Over a period of seven decades, stock car racing transitioned from shirt-pocket note pads to highly technical computer programs. Along the way, the role of NASCAR Monster Energy Series crew chief has transformed into the role of a mastermind instead of that of a mechanic.
Every driver who has ever wheeled a race car has relied heavily on game plans — both simple and complex — that were carefully thought out by crew chiefs who at times seem to find magical powers.
Those that built the early Cup Series machines often added their names to the front fenders of the cars, touting their personal masterpieces as the “Buddy Shuman Special” or “Red Vogt Special.” When drivers wheeled their innovative creations to victory lane, fans knew exactly what they were driving and who turned the wrenches to get them there.
NASCAR Hall of Fame crew chief Dale Inman was a young teenager when NASCAR held its inaugural Strictly Stock race at Charlotte Speedway on June 19, 1949. After 69 years of chasing checkered flags, Inman leads the championship list with eight, having helped orchestrate seven titles during the 1960s and ’70s while with Petty Enterprises and “The King,” his cousin Richard Petty. The eighth came with Terry Labonte in 1984 while teamed with Cup Series owner Billy Hagan. Labonte won a second Cup Series title in 1996 with Hendrick Motorsports.
Crew chiefs of his era, as well as those making crucial decisions today, look to Inman as an iconic figure that set the example of hard work, dedication and smart thinking.
“They blamed that (the crew chief label) on me, but I don’t really know how that came about,” Inman said. “I’ve always thought of myself as a chief mechanic, but a lot of people on the crew worked on the cars, not just me. Richard and Maurice (Petty) and myself all worked on Lee Petty’s cars. When Richard and Maurice started driving, it left me out there to look after things.
“There was a time I would work on the cars, change the right front tire (during pit stops) and drive the transporter. Right or wrong, I had an answer for the problem,” Inman continued. “But Richard always joked that he would have won 400 races instead of 200 had it not been for me. I know he depended on me. He said I took care of him while he was on the race track.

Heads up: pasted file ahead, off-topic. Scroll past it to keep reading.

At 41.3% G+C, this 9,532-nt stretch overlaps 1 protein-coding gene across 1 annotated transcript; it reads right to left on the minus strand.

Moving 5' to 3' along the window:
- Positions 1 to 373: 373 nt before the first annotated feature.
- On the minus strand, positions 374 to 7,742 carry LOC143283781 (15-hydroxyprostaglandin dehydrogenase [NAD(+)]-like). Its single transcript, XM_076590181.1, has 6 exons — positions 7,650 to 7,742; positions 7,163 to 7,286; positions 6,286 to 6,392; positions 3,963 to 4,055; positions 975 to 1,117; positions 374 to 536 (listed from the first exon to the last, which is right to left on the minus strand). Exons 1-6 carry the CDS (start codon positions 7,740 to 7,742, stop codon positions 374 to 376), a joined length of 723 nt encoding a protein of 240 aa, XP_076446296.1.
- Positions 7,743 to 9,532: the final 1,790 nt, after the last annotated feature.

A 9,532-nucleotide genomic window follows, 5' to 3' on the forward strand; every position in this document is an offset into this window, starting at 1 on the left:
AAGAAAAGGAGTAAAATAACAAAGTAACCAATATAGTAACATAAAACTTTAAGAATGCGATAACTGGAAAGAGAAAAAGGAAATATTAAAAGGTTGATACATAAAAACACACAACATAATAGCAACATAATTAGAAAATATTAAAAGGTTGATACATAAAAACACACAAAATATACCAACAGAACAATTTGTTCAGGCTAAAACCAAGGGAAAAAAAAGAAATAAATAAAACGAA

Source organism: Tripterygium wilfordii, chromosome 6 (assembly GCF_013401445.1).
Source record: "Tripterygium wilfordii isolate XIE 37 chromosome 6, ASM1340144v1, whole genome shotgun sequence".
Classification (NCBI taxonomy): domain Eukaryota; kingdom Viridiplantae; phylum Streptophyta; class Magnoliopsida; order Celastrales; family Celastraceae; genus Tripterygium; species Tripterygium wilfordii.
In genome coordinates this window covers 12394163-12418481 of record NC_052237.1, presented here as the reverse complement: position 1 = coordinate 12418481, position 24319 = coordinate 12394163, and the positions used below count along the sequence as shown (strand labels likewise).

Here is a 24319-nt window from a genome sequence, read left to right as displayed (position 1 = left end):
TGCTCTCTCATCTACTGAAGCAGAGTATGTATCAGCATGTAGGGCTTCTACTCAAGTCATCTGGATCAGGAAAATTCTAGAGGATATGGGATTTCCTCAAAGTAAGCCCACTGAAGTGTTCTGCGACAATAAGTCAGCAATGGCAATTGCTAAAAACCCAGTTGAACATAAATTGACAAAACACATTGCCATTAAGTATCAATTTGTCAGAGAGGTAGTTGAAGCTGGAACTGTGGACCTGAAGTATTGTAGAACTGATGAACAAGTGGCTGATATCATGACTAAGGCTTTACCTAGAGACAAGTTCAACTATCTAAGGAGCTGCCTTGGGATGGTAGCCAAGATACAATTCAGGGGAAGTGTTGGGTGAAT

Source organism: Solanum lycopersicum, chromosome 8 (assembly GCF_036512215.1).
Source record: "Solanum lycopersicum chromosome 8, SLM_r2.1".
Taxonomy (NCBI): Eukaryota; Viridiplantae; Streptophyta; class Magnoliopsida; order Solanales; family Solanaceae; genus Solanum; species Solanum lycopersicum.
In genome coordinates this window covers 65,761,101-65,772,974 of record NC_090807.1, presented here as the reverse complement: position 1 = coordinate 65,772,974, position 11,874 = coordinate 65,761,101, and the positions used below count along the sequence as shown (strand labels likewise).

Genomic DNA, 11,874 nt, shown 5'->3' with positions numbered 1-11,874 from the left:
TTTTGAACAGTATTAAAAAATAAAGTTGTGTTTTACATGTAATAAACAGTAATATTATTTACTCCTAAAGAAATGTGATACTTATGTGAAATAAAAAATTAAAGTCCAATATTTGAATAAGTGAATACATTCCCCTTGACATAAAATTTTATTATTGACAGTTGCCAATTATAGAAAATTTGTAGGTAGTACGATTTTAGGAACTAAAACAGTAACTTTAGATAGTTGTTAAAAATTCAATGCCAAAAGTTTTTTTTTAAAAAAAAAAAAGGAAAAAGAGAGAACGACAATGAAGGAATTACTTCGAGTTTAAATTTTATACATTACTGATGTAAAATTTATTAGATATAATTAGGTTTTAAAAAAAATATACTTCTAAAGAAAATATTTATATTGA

“But now, we have a specialist for every specialist,” he added. “I used to do it all, including checking air pressures just before the race started. Now you have someone that all they do is one specific thing and nothing else. Pit crews have come a long, long way.”
One aspect of the early chief mechanic was to make certain everything was done correctly, right down to the final touches made when cars were loaded and ready to race.
Kyle Petty, Richard Petty’s son and a former driver himself with eight Cup Series victories, remembers what a stickler Inman could be in the heyday of the famed family operation based in Level Cross, N.C.
“One of the things I learned from Dale Inman throughout our years at Petty Enterprises was that he paid attention to the smallest of details,” Kyle Petty said. “For example, I remember how he always liked all the screw heads in the cars to be turned a certain way, exactly the same way. If he wanted them straight across, they were all straight across. He wanted everything to be exactly right. I have so much respect for him because of the way he did things.”
By the late 1970s, pit crews began to wear crew uniforms reflecting the Fortune 500 companies that were sponsoring the sport’s top teams. Over time, the dozen or so crew members per team transformed into to an army of specialists that concentrated solely on specific parts of the car.